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Brexit casts lengthy shadow over UK rate tightening outlook

As investors try to calibrate which central bank will tighten policy next, the uncertainty over the country’s divorce negotiations with the EU has pushed the Bank of England towards the back of the pack.

A weaker pound and a two-year gilt yield dipping below the BoE’s current base rate of 0.25 per cent was the immediate market reaction on Wednesday after the central bank’s latest meeting saw it keep rates unchanged and cut its growth forecasts for the UK.

The pound and gilts market were swept up in the reverberations across markets in late June when a gathering of central bankers in the Portuguese resort of Sintra had investors anticipating a co-ordinated move towards less easy policy. Now, the mood for investors is very different for traders looking at UK markets.

“If you go back six weeks ago, the market was having to price a risk of a rate hike this year,” says Thomas Sartain, a fund manager at Schroders. “That probability had gone up quite significantly,” he added. “As the data’s come out a bit softer . . . those odds have gone down, hence the reaction today”.

Expectations for the first full 25 basis point rate rise have been pushed back to December of 2018, according to analysts at RBC Capital Markets. Before the Monetary Policy Committee’s meeting this week, August had been pencilled in as the first rate rise.

The challenge for investors now is how to interpret the central bank’s latest message. Aside from the question of when a rate rise may occur, one central complication is the role of Brexit, which Mark Carney, the BoE governor, pointed to repeatedly in his meeting as having weakened the pound and increased inflation.

“We have been operating in exceptional circumstances, we will be for some time, because of the extraordinary nature of the Brexit process,” he said at a press conference following the release of the BoE’s quarterly Inflation Report.

Investors in UK government and corporate bonds have already originally benefited from the central bank’s response to Brexit, when it cut the key interest rate to its current, record-low level of 0.25 per cent. Additional purchases of gilts helped pull bond yields lower and boosted their prices. The Bank also bought £10bn of corporate bonds, igniting a strong performance for the sector.

More than a year on from the vote, there is a sense in which Brexit is continuing to support sterling fixed-income markets by encouraging caution among policymakers.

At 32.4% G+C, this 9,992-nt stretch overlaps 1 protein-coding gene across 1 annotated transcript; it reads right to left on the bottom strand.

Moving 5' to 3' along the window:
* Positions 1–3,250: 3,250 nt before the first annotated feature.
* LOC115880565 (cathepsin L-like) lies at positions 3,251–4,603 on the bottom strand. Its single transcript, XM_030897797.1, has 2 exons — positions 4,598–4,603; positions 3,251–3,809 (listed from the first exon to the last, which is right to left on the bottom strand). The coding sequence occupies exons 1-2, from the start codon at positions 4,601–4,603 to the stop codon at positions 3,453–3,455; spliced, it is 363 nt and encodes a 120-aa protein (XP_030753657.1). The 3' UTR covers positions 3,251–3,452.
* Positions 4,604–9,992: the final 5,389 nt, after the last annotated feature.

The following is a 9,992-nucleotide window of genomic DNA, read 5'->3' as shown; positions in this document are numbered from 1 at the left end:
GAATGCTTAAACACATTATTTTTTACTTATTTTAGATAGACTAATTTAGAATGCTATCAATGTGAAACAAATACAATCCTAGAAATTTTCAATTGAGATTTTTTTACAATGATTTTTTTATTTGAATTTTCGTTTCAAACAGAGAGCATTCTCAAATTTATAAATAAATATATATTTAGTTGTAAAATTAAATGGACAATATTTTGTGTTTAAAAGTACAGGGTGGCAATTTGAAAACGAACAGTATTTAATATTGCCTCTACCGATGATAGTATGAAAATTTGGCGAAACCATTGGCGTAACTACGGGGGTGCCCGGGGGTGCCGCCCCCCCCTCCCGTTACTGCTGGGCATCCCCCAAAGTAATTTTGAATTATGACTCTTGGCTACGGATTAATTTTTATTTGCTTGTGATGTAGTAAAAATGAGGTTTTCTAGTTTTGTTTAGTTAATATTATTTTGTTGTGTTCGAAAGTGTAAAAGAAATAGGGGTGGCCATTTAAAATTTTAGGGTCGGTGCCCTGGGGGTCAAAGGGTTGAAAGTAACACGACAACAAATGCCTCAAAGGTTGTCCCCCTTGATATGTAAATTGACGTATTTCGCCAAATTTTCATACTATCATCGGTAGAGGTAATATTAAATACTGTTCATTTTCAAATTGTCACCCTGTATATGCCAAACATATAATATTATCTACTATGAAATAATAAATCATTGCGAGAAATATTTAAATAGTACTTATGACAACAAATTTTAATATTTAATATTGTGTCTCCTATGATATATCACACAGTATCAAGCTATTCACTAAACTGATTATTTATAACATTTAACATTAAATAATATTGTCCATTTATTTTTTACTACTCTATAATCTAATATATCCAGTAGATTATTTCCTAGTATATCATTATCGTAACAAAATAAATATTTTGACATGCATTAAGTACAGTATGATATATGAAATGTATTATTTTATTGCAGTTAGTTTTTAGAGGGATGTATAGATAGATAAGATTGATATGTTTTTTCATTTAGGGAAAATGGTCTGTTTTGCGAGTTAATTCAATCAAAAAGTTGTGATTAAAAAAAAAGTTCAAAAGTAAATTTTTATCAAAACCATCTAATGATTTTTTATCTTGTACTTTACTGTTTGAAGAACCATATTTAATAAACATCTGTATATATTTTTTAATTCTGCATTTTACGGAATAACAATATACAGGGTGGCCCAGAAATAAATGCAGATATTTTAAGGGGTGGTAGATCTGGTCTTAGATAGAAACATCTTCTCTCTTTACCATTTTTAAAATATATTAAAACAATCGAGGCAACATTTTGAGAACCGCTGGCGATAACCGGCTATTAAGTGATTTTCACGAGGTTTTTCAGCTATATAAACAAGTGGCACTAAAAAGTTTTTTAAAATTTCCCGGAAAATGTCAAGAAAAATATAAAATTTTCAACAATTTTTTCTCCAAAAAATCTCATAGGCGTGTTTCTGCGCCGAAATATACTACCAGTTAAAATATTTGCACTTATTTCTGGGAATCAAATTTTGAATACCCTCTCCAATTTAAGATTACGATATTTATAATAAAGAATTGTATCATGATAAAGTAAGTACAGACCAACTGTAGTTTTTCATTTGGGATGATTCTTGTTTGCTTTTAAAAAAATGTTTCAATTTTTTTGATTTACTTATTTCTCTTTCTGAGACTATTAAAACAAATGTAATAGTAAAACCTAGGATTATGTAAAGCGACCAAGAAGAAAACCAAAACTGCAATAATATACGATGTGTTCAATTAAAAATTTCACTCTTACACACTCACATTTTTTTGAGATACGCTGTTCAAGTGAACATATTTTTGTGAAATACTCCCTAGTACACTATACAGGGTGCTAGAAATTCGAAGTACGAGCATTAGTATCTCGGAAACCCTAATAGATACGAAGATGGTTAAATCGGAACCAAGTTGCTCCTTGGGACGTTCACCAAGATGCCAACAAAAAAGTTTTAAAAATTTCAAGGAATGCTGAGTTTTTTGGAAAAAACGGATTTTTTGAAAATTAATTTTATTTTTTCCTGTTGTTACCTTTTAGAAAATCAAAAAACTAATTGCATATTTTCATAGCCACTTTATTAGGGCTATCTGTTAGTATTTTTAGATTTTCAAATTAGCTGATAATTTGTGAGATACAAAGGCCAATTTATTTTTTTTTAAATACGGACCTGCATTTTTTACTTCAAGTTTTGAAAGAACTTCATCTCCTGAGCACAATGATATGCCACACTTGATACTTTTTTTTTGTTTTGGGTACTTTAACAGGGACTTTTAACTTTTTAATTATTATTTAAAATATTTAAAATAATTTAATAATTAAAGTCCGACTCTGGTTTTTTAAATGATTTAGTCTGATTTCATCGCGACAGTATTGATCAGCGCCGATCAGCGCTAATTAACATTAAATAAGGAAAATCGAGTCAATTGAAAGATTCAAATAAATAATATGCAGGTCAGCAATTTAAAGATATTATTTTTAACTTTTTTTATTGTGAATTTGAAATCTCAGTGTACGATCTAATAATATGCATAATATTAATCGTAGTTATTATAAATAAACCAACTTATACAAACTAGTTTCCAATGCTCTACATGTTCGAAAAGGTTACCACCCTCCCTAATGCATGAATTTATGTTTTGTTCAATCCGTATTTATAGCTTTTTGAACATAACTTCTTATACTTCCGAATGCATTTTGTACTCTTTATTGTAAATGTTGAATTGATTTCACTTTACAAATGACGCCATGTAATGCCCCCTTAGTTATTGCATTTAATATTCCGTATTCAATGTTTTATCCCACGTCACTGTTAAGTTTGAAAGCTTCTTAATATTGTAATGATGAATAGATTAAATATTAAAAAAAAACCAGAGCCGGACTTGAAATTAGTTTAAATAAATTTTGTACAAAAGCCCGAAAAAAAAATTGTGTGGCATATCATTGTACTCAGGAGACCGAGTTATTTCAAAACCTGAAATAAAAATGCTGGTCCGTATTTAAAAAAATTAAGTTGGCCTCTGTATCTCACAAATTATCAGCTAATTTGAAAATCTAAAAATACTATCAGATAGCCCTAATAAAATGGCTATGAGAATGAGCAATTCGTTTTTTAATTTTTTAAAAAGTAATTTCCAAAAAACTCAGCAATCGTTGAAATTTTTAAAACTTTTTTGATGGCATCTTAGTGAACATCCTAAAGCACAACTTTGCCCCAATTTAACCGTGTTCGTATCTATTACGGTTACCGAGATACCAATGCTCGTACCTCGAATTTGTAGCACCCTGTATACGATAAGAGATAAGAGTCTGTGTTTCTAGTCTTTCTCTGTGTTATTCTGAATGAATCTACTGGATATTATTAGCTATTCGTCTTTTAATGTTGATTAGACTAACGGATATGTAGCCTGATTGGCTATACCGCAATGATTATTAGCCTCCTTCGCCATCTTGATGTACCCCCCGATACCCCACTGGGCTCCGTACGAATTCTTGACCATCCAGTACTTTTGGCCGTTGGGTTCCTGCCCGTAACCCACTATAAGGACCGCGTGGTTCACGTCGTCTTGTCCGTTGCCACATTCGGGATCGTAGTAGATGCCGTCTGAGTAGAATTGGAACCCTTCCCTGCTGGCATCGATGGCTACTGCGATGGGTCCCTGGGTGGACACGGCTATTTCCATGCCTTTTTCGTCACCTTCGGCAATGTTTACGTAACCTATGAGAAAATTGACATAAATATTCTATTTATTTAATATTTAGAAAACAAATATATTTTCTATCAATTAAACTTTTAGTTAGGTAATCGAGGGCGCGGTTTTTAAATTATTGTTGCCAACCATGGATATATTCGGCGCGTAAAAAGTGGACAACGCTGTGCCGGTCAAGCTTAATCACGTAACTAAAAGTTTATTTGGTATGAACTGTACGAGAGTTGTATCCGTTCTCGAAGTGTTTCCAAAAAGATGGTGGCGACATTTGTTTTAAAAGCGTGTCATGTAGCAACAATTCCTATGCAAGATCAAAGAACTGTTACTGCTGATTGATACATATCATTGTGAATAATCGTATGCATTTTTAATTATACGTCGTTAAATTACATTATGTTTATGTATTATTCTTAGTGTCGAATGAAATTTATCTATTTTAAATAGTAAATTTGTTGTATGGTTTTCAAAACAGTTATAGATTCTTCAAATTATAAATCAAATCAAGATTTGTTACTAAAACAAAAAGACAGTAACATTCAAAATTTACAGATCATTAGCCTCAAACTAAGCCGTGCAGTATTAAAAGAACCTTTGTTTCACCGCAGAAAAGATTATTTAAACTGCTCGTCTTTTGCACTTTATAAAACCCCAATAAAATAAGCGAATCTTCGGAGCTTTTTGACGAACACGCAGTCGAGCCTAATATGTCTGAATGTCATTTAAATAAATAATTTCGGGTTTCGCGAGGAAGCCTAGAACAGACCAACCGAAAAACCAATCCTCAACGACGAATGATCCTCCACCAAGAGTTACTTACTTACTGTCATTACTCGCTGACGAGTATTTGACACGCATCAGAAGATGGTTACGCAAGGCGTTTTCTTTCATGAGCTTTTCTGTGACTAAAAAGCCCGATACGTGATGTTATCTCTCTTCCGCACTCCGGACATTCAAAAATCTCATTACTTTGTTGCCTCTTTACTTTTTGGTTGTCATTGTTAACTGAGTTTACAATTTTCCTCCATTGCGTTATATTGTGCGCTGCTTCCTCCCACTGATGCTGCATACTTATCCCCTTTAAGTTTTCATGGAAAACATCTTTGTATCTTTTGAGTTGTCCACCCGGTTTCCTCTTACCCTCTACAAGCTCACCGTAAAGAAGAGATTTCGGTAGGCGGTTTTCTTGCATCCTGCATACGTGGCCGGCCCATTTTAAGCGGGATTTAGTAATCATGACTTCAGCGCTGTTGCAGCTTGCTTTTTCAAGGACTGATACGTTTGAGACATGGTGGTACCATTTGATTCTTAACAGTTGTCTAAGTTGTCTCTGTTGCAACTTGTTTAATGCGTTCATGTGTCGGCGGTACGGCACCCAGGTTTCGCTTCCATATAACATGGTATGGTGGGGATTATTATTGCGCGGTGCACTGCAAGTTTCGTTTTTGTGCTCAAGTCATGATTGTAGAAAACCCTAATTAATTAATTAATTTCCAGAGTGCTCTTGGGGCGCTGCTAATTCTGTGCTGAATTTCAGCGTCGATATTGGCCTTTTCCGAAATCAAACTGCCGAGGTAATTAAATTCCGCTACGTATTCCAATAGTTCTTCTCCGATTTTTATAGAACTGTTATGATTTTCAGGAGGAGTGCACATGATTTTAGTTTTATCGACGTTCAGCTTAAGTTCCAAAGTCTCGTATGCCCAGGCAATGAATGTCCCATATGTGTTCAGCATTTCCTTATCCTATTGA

“Ordinarily during an economic cycle you’d expect US and UK economies to be relatively co-ordinated in terms of where they are in the economic cycle,” says David Hollis, a multi-asset portfolio manager at Allianz Global Investors. “The key with the UK is Brexit is clearly an uncertainty and that’s why they’re not necessarily in a hurry to raise rates,” he added.

The process of leaving the EU has also severely weakened the pound against the euro. Sterling fell to its lowest level against the euro in nine months on Thursday. In turn, the two-year gilt dropped to 0.21 per cent, extending a drop from its post-Brexit referendum peak of 0.35 per cent seen in late June.

Neil Mellor, senior currency strategist at BNY Mellon, noted after the meeting that the currency was due a hit after June’s meeting when the MPC split 5-3 in favour of holding rates. This week the split was 6-2.

“Ahead of the report, we felt that GBP was living on borrowed time — borrowed from the split in June’s vote that we felt, and still feel, probably constituted ‘peak-hawk’ on the MPC in 2017,” he noted.

Still, the Bank of England’s language, while down from “peak-hawk”, was not straightforwardly dovish, despite the market reaction. “If the economy follows a path broadly consistent with the August central projections, then monetary policy could need to be tightened by a somewhat greater extent over the forecast period than the path implied by the yield curve underlying the August projections,” it said in its statement.

Analysts at RBC Capital Markets suggested that the market is “not sure” about the MPC’s conclusion on rates, arguing that investors reacted with scepticism to any optimism in its BoE forecasts, and that it is “more willing to put weight on the weaker near-term outlook”.

Another way of reading that assessment is that market participants are concerned over the extent to which Brexit could complicate economic forecasts. Marc Chandler, global head of currency strategy at Brown Brothers Harriman, notes that the BoE is currently forecasting a smooth exit from the EU.

The UK, grappling with the complications and uncertainties around leaving the European Union, suddenly seems distanced from broader shifts in global monetary policy. Investors say Brexit has helped distance its central bankers from the Sintra shift earlier this summer.

“The overwhelming risk for the Bank of England is one where a premature rate hike slows the economy, potentially weakening the pound, with activity data soft, real wages stretched and Brexit uncertainty high,” says Ben Edwards, a fixed income manager at BlackRock. “A ‘normalisation’ of policy on this side of the Atlantic seems very far off indeed”.